Show Details
    Necessary
    HubPages Device IDThis is used to identify particular browsers or devices when the access the service, and is used for security reasons.
    LoginThis is necessary to sign in to the HubPages Service.
    Google RecaptchaThis is used to prevent bots and spam. (Privacy Policy)
    AkismetThis is used to detect comment spam. (Privacy Policy)
    HubPages Google AnalyticsThis is used to provide data on traffic to our website, all personally identifyable data is anonymized. (Privacy Policy)
    HubPages Traffic PixelThis is used to collect data on traffic to articles and other pages on our site. Unless you are signed in to a HubPages account, all personally identifiable information is anonymized.
    Amazon Web ServicesThis is a cloud services platform that we used to host our service. (Privacy Policy)
    CloudflareThis is a cloud CDN service that we use to efficiently deliver files required for our service to operate such as javascript, cascading style sheets, images, and videos. (Privacy Policy)
    Google Hosted LibrariesJavascript software libraries such as jQuery are loaded at endpoints on the googleapis.com or gstatic.com domains, for performance and efficiency reasons. (Privacy Policy)
    Features
    Google Custom SearchThis is feature allows you to search the site. (Privacy Policy)
    Google MapsSome articles have Google Maps embedded in them. (Privacy Policy)
    Google ChartsThis is used to display charts and graphs on articles and the author center. (Privacy Policy)
    Google AdSense Host APIThis service allows you to sign up for or associate a Google AdSense account with HubPages, so that you can earn money from ads on your articles. No data is shared unless you engage with this feature. (Privacy Policy)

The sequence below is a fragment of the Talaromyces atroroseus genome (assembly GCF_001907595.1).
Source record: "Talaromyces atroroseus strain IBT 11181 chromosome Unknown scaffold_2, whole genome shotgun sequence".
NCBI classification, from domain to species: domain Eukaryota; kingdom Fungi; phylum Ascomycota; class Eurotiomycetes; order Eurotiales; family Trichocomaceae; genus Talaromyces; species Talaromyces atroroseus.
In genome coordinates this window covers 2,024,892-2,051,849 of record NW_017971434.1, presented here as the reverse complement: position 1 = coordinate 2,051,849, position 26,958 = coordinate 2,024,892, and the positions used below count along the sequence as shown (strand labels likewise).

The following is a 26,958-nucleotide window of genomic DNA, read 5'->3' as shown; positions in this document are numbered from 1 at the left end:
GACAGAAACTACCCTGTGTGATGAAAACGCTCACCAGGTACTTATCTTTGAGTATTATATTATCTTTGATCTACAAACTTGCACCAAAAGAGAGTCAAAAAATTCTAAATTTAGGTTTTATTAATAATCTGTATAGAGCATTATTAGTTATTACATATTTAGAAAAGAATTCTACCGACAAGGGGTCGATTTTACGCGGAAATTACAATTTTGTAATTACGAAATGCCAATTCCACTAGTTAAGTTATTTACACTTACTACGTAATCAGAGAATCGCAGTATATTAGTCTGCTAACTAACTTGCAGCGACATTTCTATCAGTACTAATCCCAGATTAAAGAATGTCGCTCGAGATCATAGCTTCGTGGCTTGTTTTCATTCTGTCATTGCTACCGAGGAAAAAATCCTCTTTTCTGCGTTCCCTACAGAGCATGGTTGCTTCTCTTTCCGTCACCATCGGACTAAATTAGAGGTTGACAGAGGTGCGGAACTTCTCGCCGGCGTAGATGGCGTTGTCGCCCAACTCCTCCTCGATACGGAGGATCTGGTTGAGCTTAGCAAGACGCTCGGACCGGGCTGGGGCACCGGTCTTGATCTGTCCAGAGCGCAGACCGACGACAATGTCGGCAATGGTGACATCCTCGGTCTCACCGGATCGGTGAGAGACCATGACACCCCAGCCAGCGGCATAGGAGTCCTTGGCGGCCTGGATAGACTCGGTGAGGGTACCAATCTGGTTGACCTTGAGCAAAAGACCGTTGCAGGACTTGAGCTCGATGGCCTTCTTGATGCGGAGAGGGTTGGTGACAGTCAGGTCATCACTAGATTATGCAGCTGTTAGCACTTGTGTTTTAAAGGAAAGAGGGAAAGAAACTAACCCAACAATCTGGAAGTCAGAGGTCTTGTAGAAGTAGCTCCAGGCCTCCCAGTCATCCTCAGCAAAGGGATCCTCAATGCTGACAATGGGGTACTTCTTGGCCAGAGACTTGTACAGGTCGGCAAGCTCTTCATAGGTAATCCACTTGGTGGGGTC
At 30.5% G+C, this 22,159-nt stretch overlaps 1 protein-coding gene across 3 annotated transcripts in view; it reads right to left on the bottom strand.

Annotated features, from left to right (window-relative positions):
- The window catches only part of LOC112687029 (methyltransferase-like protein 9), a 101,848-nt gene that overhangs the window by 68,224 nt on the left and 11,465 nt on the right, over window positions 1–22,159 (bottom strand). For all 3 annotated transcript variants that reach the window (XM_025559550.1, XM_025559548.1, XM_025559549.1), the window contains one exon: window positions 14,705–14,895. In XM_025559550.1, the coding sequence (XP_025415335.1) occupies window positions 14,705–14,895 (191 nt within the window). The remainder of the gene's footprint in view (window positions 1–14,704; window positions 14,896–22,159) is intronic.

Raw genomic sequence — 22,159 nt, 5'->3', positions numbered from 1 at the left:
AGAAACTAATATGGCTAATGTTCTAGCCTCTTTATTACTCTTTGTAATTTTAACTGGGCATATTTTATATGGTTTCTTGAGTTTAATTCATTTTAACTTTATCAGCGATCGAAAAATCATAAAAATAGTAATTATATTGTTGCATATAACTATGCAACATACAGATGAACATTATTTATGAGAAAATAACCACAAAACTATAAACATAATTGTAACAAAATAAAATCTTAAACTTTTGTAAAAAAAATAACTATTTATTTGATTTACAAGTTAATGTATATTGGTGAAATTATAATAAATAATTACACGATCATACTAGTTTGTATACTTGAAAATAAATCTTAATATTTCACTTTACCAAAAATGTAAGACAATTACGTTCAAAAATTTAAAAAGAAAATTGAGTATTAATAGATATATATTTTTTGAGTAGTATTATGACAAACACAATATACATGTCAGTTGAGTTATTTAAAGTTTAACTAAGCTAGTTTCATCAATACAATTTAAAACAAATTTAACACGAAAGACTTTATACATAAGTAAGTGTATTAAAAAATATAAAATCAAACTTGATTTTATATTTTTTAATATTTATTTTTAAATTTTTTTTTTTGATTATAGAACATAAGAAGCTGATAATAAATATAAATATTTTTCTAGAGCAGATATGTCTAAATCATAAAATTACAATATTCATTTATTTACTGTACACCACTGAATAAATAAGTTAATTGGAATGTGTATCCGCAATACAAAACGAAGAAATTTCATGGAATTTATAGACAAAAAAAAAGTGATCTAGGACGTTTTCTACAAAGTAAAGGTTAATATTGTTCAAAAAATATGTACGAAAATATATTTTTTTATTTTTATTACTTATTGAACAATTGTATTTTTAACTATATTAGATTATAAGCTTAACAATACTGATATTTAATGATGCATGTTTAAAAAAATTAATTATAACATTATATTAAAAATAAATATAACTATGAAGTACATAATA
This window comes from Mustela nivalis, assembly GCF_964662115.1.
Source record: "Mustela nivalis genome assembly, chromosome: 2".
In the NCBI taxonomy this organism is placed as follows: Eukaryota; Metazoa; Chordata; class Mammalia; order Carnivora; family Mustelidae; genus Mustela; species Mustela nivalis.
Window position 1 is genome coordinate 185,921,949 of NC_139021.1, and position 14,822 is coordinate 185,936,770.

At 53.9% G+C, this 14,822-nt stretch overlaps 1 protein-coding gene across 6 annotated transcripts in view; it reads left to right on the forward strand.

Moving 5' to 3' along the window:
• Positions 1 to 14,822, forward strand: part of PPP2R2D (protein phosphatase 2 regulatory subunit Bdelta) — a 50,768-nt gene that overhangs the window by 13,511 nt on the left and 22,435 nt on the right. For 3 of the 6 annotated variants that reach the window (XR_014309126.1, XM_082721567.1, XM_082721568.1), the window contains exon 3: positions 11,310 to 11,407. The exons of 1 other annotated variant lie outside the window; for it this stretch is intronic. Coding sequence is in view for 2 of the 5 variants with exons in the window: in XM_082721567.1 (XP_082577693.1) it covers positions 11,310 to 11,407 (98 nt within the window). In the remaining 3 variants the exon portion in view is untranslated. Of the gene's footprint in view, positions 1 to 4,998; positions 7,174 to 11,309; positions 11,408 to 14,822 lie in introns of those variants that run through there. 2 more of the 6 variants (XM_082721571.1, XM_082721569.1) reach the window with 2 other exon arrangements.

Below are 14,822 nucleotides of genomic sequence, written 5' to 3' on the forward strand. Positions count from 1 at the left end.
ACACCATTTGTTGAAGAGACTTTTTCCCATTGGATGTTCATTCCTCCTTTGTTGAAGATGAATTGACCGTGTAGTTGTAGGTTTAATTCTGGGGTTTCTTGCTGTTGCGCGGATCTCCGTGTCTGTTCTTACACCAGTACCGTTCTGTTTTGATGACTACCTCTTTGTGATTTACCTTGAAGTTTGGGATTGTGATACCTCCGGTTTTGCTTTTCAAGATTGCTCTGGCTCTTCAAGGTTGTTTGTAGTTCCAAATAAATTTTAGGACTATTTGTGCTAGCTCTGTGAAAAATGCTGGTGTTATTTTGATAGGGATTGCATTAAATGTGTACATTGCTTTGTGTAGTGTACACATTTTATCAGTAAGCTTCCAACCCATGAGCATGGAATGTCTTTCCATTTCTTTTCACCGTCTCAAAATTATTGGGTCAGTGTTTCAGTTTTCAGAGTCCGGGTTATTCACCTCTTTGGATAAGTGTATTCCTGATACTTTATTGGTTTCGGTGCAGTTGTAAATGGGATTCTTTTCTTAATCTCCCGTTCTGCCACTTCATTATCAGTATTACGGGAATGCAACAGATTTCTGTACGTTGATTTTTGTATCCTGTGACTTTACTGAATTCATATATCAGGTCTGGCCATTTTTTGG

Google YouTubeSome articles have YouTube videos embedded in them. (Privacy Policy)
    VimeoSome articles have Vimeo videos embedded in them. (Privacy Policy)
    PaypalThis is used for a registered author who enrolls in the HubPages Earnings program and requests to be paid via PayPal. No data is shared with Paypal unless you engage with this feature. (Privacy Policy)
    Facebook LoginYou can use this to streamline signing up for, or signing in to your Hubpages account. No data is shared with Facebook unless you engage with this feature. (Privacy Policy)
    MavenThis supports the Maven widget and search functionality. (Privacy Policy)
    Marketing
    Google AdSenseThis is an ad network. (Privacy Policy)
    Google DoubleClickGoogle provides ad serving technology and runs an ad network. (Privacy Policy)
    Index ExchangeThis is an ad network. (Privacy Policy)
    SovrnThis is an ad network. (Privacy Policy)
    Facebook AdsThis is an ad network. (Privacy Policy)
    Amazon Unified Ad MarketplaceThis is an ad network. (Privacy Policy)
    AppNexusThis is an ad network. (Privacy Policy)
    OpenxThis is an ad network. (Privacy Policy)
    Rubicon ProjectThis is an ad network. (Privacy Policy)
    TripleLiftThis is an ad network. (Privacy Policy)
    Say MediaWe partner with Say Media to deliver ad campaigns on our sites. (Privacy Policy)
    Remarketing PixelsWe may use remarketing pixels from advertising networks such as Google AdWords, Bing Ads, and Facebook in order to advertise the HubPages Service to people that have visited our sites.
    Conversion Tracking PixelsWe may use conversion tracking pixels from advertising networks such as Google AdWords, Bing Ads, and Facebook in order to identify when an advertisement has successfully resulted in the desired action, such as signing up for the HubPages Service or publishing an article on the HubPages Service.
    Statistics
    Author Google AnalyticsThis is used to provide traffic data and reports to the authors of articles on the HubPages Service. (Privacy Policy)
    ComscoreComScore is a media measurement and analytics company providing marketing data and analytics to enterprises, media and advertising agencies, and publishers. Non-consent will result in ComScore only processing obfuscated personal data. (Privacy Policy)
    Amazon Tracking PixelSome articles display amazon products as part of the Amazon Affiliate program, this pixel provides traffic statistics for those products (Privacy Policy)